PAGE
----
Comey FBI nomination will put spying in spotlight

Last week, the Obama administration anonymously leaked that James B. Comey would be its nominee to direct the Federal Bureau of Investigation (FBI). Comey formerly served as an Assistant United States Attorney, the Deputy Attorney General, Senior Vice President and General Counsel of Lockheed Martin, and General Counsel of the largest hedge fund in the world.

Mr. Comey's time as Deputy Attorney General has gained the most attention due to a dramatic 2004 incident where, as Acting Attorney General, he rushed to the bedside of a sedated John Ashcroft to refuse the renewal of the Bush Administration's illegal warrantless wiretapping program.

When Bush began to go ahead with the program anyway, FBI Director Robert Mueller, Comey and Ashcroft all threatened to resign. However, after unknown changes were made in the spying program, the men withdrew their threats of resignation.

Put another way, Comey affirmatively approved warrantless wiretapping of Americans. At his confirmation hearing, Comey should explain exactly what changes were made to the program, and why he believed they were sufficient to allow warrantless spying on people in the United States.

Putting the issue into sharp focus, Comey's nomination will come on the heels of a recent leak of a court order that provides a window into the dragnet surveillance of Americans' telephone communications initiated by the FBI. As reported by the Guardian, The Foreign Intelligence Surveillance Court (FISC) order gives the National Security Agency (NSA) daily records of every phone call made by Verizon Business Customers. The revelation is just one piece of evidence pointing a much broader spying program conducted by the National Security Agency.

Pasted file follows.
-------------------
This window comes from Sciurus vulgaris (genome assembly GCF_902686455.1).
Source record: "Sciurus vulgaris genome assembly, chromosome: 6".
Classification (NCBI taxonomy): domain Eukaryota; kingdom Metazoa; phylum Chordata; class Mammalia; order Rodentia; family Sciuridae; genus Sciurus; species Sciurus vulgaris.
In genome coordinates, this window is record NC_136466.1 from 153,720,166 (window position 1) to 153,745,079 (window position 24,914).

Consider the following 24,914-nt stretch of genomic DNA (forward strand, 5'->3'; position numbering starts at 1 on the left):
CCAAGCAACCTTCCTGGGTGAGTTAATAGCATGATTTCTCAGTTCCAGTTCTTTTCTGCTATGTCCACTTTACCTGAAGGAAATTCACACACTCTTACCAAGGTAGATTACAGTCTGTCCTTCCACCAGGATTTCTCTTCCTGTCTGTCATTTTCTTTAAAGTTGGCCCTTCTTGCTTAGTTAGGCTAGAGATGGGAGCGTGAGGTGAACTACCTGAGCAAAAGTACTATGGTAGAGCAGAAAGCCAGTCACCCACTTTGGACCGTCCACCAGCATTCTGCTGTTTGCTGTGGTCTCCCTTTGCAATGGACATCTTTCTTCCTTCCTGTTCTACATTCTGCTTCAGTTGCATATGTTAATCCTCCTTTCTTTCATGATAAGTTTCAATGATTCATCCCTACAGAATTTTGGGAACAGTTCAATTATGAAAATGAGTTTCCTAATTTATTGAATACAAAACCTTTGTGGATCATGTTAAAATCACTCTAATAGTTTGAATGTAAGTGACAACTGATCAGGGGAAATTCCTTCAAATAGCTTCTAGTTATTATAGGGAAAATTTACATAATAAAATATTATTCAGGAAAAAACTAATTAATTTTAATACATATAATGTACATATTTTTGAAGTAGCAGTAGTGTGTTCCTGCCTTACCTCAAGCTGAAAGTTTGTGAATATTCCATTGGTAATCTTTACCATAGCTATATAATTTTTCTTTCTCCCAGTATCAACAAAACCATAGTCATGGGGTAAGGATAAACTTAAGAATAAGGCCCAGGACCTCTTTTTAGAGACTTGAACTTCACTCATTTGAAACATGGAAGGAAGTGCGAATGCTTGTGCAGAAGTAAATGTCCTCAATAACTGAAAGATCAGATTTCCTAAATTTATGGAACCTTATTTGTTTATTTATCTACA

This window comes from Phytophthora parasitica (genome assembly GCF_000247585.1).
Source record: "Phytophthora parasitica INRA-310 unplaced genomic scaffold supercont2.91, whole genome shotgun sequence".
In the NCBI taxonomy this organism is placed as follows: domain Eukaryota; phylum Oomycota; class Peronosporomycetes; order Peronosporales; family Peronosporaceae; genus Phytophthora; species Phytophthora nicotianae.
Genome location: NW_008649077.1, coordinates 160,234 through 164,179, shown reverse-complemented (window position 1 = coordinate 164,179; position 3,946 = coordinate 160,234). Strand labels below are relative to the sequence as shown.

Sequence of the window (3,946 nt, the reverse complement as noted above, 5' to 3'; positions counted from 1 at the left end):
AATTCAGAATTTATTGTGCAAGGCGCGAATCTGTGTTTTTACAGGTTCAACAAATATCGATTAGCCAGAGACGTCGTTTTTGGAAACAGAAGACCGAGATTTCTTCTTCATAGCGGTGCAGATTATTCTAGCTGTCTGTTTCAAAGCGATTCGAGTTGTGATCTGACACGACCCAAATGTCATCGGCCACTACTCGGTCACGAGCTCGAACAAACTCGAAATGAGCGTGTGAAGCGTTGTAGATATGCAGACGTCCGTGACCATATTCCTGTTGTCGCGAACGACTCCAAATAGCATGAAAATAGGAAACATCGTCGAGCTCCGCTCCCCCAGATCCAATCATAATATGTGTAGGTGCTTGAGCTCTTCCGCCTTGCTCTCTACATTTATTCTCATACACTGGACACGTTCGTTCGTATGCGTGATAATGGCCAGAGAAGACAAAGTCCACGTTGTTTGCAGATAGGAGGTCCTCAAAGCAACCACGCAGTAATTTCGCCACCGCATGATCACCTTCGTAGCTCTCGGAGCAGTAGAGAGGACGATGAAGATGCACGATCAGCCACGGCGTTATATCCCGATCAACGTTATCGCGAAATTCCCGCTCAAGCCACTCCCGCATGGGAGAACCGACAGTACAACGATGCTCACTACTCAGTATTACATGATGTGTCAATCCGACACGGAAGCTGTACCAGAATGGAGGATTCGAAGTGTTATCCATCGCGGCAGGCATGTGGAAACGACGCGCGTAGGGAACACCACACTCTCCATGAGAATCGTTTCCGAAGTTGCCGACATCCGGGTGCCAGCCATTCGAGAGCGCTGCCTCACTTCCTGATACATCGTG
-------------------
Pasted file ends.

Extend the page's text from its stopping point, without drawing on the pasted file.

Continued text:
In recent years, the FBI has not only been conducting widespread wiretaps but also targeting, surveilling and entrapping innocent Americans. Such odious tactics are ripe for review during the confirmation of a new FBI director. The current operating guidelines for the FBI allow the FBI to investigate people without any indication of wrongdoing, including the use of informants and physical surveillance. Congress should seize this opportunity to demand that law enforcement respect constitutional protections for speech and privacy.

Comey would come to the job with recent experience in the defense and hedge fund industries. As general counsel at Lockheed Martin, Comey provided advice for the biggest federal defense spending pit in recent history, the oft-delayed and much maligned Joint Strike Fighter project.

Senator Grassley, a leading Republican on the Judiciary Committee responsible for Comey's confirmation has also flagged Comey's financial industry work as a potential target:

[I]f he’s nominated, he would have to answer questions about his recent work in the hedge fund industry. The administration’s efforts to criminally prosecute Wall Street for its part in the economic downturn have been abysmal, and his agency would have to help build the case against some of his colleagues in this lucrative industry.

If and when James Comey comes before Congress, the American people deserve answers and full disclosure about his past role in warrantless spying. They can also use the opportunity to demand reform of a regime that allows for secret widespread monitoring of communications without suspicion, as well as individual targeting, monitoring and entrapment.

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